Anthracycline resistance

Acta Oncol. 1989;28(6):877-81. doi: 10.3109/02841868909092324.


The major limitation of the usefulness of anthracyclines is the development of drug resistance. Most of the data related to anthracycline resistance has been obtained in experimental animal tumors or in cultured human cell lines. An important characteristic obtained in these models is the common finding of cross-resistance to a series of drugs structurally unrelated to the anthracyclines and with a mechanism of action which apparently differ from that of the anthracyclines. This phenomenon is defined as pleiotropic drug resistance or multidrug resistance (MDR). The cross-resistance demonstrated includes the vinca alkaloids, actinomycin D, colchicin and the epipodophyllotoxins. The best documented mechanism of resistance and mechanism of cross-resistance is decreased cellular drug accumulation. Several findings indicate that the underlying factor of the altered net uptake is an active drug extrusion in the resistant cells. Another important characteristic is the demonstration of a cell surface protein with a molecular weight of about 170,000 (GP 170). Genetic and biochemical evidence indicate that the MDR phenotype in both animal and human cells result from overexpression of the MDR-1 gene which encodes GP 170. Some findings suggest that GP 170 is a transport protein for cytotoxic hydrophobic drugs like the anthracyclines. Other findings suggest that this gene is also associated with intrinsic (natural) anthracycline resistance.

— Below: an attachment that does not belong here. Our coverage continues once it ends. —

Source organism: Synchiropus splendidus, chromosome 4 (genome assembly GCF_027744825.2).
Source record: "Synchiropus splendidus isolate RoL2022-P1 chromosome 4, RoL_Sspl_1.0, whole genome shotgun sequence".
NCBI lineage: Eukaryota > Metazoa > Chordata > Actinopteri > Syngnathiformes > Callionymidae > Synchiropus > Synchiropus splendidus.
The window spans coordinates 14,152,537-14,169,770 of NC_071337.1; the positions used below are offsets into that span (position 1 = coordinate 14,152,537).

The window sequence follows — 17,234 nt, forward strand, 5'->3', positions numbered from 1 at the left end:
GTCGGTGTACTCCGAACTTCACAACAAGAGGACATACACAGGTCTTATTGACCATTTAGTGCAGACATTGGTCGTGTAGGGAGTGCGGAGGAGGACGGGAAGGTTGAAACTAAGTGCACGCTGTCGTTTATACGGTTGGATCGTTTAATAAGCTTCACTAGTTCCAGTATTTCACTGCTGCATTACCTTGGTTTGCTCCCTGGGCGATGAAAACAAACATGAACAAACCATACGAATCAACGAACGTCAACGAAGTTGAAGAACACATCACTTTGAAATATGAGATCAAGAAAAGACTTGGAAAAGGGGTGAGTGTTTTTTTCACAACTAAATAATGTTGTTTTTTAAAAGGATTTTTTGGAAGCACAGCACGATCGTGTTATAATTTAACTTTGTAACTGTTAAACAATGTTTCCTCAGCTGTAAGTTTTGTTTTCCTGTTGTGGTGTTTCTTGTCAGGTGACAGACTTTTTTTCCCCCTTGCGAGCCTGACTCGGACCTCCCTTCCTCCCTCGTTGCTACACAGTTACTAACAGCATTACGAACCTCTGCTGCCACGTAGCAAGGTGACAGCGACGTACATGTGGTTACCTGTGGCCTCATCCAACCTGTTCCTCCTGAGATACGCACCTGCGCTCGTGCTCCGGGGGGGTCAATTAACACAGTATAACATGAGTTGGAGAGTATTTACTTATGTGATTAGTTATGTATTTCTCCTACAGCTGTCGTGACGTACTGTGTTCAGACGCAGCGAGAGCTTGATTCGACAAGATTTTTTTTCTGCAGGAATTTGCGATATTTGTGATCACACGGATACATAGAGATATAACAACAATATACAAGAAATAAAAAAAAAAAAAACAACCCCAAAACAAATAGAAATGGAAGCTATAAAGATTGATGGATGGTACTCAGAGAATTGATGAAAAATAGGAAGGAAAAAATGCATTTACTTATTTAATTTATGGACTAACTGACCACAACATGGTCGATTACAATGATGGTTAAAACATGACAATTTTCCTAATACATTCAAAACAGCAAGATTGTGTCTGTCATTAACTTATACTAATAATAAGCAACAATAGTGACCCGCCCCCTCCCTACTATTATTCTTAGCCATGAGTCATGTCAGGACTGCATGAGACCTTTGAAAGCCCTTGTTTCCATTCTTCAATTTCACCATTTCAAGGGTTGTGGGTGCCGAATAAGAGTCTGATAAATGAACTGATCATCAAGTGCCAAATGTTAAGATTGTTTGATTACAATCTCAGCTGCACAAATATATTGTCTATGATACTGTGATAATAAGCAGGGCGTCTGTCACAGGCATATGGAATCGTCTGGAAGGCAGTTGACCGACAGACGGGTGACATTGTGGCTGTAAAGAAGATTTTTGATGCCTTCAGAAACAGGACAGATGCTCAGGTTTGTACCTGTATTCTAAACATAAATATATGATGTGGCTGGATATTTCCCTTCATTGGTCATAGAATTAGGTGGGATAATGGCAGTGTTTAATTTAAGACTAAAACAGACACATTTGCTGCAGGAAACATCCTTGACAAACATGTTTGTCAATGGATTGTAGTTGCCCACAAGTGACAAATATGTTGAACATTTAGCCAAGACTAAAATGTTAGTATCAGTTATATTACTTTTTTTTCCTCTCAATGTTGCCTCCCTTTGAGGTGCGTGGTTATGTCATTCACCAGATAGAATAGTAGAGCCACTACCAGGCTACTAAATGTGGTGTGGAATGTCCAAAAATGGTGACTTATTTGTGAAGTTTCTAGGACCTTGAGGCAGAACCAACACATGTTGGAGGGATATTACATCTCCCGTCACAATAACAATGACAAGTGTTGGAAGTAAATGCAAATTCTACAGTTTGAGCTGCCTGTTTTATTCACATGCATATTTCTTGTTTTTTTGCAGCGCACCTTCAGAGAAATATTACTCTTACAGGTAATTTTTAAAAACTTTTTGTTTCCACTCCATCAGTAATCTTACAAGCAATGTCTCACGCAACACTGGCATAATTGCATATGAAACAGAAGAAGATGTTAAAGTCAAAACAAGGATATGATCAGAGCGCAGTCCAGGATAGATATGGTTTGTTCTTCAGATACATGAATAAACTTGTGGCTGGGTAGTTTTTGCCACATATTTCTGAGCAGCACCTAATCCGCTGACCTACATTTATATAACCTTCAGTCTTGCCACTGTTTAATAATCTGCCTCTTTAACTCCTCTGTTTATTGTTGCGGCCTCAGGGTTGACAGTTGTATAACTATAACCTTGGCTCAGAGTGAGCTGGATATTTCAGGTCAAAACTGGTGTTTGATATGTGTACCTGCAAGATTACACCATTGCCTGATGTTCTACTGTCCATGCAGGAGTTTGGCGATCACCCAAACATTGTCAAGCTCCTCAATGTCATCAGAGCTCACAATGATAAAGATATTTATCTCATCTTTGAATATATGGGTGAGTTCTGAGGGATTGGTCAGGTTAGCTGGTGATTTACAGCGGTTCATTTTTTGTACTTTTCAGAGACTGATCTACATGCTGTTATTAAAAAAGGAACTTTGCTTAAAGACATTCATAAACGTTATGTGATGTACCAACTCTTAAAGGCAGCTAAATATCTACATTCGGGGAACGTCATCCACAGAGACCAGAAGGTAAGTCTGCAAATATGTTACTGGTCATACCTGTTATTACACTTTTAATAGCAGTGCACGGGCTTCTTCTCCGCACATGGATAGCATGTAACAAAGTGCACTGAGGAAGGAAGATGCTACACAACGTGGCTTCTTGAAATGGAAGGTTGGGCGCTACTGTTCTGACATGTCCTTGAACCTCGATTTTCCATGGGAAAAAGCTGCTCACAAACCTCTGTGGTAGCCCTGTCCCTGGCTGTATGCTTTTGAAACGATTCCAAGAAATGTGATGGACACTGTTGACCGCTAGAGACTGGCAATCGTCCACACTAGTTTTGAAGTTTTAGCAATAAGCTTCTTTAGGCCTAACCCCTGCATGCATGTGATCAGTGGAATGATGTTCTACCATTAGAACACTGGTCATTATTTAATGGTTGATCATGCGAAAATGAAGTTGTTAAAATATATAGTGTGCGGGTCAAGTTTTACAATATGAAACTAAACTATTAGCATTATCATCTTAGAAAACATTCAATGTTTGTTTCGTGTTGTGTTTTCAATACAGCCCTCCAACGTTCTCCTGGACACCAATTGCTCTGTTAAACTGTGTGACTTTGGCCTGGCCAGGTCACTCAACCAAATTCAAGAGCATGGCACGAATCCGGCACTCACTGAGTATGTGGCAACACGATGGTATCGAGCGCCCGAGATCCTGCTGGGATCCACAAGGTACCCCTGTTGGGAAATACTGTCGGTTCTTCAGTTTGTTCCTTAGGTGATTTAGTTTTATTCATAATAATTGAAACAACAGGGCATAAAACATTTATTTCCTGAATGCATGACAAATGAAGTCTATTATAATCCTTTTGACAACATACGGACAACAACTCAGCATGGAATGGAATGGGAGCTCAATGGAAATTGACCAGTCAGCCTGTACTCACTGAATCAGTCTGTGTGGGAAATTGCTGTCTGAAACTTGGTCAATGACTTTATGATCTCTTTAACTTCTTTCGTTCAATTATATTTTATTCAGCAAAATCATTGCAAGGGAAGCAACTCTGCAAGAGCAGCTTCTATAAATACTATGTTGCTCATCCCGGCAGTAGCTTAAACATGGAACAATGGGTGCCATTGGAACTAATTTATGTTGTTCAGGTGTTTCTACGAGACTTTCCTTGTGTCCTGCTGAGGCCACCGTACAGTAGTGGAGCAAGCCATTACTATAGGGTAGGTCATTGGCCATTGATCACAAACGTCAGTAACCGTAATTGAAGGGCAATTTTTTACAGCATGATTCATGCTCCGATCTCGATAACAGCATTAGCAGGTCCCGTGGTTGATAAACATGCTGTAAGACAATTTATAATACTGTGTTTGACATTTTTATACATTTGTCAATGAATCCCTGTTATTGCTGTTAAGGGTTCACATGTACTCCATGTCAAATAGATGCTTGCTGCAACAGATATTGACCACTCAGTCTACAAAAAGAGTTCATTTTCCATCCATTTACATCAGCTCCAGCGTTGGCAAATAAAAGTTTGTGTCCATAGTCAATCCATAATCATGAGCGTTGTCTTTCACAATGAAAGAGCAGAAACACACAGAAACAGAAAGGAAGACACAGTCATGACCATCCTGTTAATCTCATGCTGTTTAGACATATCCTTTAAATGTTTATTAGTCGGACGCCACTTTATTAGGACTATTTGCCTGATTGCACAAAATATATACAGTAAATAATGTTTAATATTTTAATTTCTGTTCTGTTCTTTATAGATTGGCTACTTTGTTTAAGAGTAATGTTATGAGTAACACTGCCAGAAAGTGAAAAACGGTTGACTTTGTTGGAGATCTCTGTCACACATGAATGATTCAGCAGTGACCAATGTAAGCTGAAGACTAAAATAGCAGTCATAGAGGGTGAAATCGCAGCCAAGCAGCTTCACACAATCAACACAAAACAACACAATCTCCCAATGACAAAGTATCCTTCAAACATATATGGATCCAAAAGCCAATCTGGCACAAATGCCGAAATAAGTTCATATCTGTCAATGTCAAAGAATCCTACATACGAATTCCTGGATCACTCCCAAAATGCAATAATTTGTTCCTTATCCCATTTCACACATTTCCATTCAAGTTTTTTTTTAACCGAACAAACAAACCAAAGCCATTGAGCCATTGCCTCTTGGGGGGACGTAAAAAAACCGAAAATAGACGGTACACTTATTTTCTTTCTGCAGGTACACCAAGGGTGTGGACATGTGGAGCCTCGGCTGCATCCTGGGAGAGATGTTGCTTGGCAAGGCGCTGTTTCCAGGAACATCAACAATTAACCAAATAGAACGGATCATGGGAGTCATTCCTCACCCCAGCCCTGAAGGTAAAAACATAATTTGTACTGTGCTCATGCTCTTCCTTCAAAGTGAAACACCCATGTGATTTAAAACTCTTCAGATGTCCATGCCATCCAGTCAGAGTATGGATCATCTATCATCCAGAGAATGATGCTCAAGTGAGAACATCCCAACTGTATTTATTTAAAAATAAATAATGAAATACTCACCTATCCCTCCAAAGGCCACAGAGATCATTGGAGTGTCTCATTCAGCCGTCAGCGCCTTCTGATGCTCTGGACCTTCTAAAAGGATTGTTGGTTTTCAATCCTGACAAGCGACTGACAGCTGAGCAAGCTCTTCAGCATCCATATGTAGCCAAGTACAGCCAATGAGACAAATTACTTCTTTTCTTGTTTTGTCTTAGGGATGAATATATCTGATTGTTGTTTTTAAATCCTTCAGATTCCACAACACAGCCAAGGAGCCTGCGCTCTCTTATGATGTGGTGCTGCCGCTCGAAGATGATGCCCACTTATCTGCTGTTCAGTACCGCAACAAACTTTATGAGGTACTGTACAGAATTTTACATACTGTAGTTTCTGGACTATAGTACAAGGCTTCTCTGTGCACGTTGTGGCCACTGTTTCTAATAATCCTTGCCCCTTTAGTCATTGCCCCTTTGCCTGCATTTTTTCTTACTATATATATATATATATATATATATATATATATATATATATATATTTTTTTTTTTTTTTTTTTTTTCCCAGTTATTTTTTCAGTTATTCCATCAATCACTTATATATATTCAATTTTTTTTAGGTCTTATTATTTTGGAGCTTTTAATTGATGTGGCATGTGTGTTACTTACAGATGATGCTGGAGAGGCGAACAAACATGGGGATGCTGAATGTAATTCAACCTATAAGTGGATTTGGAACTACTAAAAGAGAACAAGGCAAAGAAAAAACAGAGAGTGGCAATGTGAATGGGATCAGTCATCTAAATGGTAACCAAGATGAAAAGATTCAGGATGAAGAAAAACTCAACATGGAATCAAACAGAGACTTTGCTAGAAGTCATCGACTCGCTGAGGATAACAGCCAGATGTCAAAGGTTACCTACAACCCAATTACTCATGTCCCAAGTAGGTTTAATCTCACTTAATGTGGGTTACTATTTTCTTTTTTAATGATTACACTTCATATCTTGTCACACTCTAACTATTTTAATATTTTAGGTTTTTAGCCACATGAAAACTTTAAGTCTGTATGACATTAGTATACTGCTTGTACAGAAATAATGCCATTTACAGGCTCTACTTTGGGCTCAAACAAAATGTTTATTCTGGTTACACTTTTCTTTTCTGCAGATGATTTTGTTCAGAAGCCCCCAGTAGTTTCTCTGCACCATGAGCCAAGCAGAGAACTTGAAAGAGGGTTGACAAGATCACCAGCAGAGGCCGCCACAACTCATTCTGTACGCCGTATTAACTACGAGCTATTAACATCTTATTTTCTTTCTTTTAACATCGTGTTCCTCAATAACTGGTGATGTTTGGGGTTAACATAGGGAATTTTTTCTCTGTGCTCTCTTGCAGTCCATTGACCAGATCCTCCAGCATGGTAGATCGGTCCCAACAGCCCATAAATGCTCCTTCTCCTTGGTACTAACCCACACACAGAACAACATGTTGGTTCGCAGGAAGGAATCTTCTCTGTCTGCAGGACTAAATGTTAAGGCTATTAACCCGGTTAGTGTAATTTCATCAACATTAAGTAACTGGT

Publication types

  • Review

MeSH terms

  • Animals
  • Antibiotics, Antineoplastic / pharmacology*
  • DNA, Neoplasm / analysis
  • Drug Resistance / genetics
  • Humans
  • Neoplasms / drug therapy*
  • Neoplasms / genetics
  • Neoplasms, Experimental / drug therapy*
  • Neoplasms, Experimental / genetics
  • Tumor Cells, Cultured / drug effects


  • Antibiotics, Antineoplastic
  • DNA, Neoplasm